Mr Rosen also sees access equipment demand driven by movements of labour into the region. “Stop jobs” – overhauls of paper, mining, and refining facilities, which are large and 'schedule–sensitive’ – can require up to 1500 temporary workers. Although foreign companies import the plant equipment and labour, they don't bring needed access equipment.

Hoists, too

Mats Hedlund, sales and marketing manager of hoist manufacturer Alimak AB in Sweden (part of the Alimak Hek group), has seen 10 to 20% growth in demand for its hoists over the past three years, partly from such projects. “Today we go after new build, but we also go after work in existing plants – expansions, overhauls. We don't need to reinvent the wheel.”

Although booming regional and global business activities seem likely to drive short–term demand, Mr Valtonen expects safety at low working height will also become a big factor throughout the region. He sees the whole region following a trend in the UK, Norway, and Holland; “It will be a really big business for rental companies in a few years. There will be a need for thousands of machines for years, but key is legislation to make it happen.”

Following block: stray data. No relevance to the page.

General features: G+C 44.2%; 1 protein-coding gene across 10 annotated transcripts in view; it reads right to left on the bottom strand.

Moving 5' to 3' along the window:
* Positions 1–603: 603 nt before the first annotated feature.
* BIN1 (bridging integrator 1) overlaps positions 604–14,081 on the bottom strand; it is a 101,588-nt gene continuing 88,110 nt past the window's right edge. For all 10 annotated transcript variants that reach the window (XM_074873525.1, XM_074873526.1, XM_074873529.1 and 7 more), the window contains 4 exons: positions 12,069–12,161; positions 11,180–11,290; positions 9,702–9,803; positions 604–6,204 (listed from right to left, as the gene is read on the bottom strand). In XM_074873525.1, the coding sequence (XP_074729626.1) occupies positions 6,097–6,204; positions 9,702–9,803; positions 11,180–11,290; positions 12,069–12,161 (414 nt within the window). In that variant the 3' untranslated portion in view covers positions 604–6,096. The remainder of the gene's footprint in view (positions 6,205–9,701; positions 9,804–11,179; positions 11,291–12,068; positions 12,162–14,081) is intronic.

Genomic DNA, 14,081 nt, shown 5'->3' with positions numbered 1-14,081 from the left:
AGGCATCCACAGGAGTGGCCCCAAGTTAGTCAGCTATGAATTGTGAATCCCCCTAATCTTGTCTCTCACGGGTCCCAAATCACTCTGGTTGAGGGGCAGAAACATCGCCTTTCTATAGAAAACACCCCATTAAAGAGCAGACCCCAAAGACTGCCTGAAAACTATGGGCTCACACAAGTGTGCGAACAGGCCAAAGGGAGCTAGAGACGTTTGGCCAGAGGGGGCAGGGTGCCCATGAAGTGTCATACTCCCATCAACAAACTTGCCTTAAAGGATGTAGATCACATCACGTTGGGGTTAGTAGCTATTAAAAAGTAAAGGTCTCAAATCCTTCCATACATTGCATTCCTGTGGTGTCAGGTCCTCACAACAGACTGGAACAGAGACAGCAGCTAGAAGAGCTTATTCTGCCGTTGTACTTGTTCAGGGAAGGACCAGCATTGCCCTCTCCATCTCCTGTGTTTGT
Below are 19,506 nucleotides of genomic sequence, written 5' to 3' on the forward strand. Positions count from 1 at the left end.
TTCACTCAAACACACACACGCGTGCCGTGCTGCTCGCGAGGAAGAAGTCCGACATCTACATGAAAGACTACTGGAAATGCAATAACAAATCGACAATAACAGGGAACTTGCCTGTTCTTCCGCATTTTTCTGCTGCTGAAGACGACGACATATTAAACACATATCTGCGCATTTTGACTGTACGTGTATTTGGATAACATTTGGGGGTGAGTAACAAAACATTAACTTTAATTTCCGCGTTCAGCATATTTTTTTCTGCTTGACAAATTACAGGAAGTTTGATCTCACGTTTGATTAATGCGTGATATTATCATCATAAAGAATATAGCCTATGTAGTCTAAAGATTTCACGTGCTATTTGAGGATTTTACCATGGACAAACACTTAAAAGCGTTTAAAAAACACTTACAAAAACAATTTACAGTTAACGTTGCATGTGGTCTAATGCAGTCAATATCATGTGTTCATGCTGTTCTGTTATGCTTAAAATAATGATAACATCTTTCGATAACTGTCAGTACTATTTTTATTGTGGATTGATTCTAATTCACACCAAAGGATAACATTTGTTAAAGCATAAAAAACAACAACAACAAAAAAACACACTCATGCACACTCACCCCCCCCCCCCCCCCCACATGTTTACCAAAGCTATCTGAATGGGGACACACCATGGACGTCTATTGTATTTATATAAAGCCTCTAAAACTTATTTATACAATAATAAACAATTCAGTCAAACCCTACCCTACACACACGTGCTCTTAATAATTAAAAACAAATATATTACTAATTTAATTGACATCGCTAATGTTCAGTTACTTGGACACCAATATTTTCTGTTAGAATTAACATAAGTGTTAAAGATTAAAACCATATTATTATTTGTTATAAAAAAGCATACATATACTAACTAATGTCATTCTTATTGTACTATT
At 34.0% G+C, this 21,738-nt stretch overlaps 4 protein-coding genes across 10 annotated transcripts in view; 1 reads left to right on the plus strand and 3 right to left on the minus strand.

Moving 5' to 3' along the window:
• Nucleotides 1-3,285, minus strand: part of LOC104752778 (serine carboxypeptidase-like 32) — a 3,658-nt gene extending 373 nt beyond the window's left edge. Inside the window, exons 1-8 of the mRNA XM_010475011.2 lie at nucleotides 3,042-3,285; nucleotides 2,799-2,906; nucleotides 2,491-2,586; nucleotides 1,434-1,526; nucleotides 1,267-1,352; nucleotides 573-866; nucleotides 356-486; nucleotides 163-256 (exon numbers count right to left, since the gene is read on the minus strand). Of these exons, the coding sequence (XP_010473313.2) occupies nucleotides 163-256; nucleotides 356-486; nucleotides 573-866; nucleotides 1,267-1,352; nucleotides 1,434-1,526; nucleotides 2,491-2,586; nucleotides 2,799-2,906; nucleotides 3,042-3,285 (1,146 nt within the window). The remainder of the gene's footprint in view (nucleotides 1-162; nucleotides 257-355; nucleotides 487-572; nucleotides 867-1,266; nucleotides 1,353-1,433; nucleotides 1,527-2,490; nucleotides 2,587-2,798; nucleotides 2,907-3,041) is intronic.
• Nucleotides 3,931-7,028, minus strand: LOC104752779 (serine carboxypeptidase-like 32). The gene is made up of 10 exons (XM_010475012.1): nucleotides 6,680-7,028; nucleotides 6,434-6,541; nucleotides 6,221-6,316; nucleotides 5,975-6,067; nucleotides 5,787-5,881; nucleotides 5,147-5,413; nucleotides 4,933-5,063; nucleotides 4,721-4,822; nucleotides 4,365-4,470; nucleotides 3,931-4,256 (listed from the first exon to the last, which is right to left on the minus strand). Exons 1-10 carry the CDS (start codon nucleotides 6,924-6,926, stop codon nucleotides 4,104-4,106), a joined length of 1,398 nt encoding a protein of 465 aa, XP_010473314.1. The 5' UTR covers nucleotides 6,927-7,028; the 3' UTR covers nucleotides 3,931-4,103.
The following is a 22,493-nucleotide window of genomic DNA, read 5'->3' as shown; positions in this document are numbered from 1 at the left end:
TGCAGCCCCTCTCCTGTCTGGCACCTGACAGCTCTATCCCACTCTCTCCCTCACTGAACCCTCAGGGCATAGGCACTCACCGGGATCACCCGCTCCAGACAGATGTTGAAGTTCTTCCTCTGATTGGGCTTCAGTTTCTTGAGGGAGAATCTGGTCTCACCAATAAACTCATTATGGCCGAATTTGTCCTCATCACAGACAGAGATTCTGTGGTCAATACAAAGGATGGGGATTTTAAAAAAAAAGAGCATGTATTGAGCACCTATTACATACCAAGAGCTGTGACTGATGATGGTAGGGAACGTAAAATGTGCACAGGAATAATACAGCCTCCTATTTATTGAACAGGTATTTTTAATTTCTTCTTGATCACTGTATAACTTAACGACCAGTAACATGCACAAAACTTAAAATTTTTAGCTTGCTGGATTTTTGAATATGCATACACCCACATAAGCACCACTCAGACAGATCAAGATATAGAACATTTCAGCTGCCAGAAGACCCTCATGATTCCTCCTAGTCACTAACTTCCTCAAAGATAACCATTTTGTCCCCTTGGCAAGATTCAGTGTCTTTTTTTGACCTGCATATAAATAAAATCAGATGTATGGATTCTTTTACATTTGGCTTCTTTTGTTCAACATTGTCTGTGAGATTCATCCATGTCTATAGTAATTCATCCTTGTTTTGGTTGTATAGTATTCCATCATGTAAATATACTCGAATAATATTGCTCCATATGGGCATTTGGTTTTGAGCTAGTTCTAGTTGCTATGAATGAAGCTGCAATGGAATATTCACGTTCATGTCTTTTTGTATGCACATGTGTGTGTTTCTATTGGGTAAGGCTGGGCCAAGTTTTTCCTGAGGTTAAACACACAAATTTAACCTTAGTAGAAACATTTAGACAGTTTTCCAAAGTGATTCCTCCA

In response to rising demand, owners have been expanding fleets. Cramo, which has seen rental activity rise 20 to 25% in the last two years, is adding 600 units this year.

Finnish rental company Pekkaniska Group added about 4500 machines during 2004 to 2007, about 4050 of those from Haulotte in France. It has confirmed orders for next year for about 1200 units, said Mr Pekka Niska, chairman.

Equipment demand may be high, but expanding fleets evidently are moderating rental rate rises. Says Mr Niska; “Most likely the average rental prices will decrease, while so far the nature of the business has been more distribution business than aggressive selling.”

Cramo's Mr Rosén holds the same opinion; “Rates are more or less the same. Competition is now tougher, prices are going up slowly. More utilisation is what gives the economic advantage. Utilisation is up; some areas have shortages.”

He says Cramo's utilisation is currently about 60% [measured against 365 days], which is a “good level”. At 70%, we feel it is a shortage situation.”